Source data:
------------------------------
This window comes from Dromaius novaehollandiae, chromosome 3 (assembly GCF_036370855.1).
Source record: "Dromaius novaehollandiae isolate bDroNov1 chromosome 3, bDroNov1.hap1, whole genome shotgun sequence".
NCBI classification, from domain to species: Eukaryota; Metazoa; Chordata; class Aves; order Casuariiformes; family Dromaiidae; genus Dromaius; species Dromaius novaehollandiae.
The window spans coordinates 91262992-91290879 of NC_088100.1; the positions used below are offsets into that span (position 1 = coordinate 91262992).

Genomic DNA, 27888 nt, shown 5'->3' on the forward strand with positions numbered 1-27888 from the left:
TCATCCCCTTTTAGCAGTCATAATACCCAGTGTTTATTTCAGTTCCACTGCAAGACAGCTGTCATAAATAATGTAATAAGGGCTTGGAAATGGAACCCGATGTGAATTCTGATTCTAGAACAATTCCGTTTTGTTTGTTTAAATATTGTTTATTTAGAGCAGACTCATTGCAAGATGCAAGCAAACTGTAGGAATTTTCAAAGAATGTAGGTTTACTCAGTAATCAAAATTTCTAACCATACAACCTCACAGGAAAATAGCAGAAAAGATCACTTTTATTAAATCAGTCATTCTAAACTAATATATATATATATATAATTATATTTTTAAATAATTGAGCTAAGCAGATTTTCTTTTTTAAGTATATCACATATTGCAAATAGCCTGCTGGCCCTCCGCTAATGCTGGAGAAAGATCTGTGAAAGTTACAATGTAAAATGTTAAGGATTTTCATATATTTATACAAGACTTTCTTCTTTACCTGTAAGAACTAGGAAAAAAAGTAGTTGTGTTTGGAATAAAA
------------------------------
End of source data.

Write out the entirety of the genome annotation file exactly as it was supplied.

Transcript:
This window comes from Dromaius novaehollandiae, chromosome 3 (assembly GCF_036370855.1).
Source record: "Dromaius novaehollandiae isolate bDroNov1 chromosome 3, bDroNov1.hap1, whole genome shotgun sequence".
NCBI classification, from domain to species: Eukaryota; Metazoa; Chordata; class Aves; order Casuariiformes; family Dromaiidae; genus Dromaius; species Dromaius novaehollandiae.
The window spans coordinates 91262992-91290879 of NC_088100.1; the positions used below are offsets into that span (position 1 = coordinate 91262992).

Genomic DNA, 27888 nt, shown 5'->3' on the forward strand with positions numbered 1-27888 from the left:
TCATCCCCTTTTAGCAGTCATAATACCCAGTGTTTATTTCAGTTCCACTGCAAGACAGCTGTCATAAATAATGTAATAAGGGCTTGGAAATGGAACCCGATGTGAATTCTGATTCTAGAACAATTCCGTTTTGTTTGTTTAAATATTGTTTATTTAGAGCAGACTCATTGCAAGATGCAAGCAAACTGTAGGAATTTTCAAAGAATGTAGGTTTACTCAGTAATCAAAATTTCTAACCATACAACCTCACAGGAAAATAGCAGAAAAGATCACTTTTATTAAATCAGTCATTCTAAACTAATATATATATATATATAATTATATTTTTAAATAATTGAGCTAAGCAGATTTTCTTTTTTAAGTATATCACATATTGCAAATAGCCTGCTGGCCCTCCGCTAATGCTGGAGAAAGATCTGTGAAAGTTACAATGTAAAATGTTAAGGATTTTCATATATTTATACAAGACTTTCTTCTTTACCTGTAAGAACTAGGAAAAAAAGTAGTTGTGTTTGGAATAAAA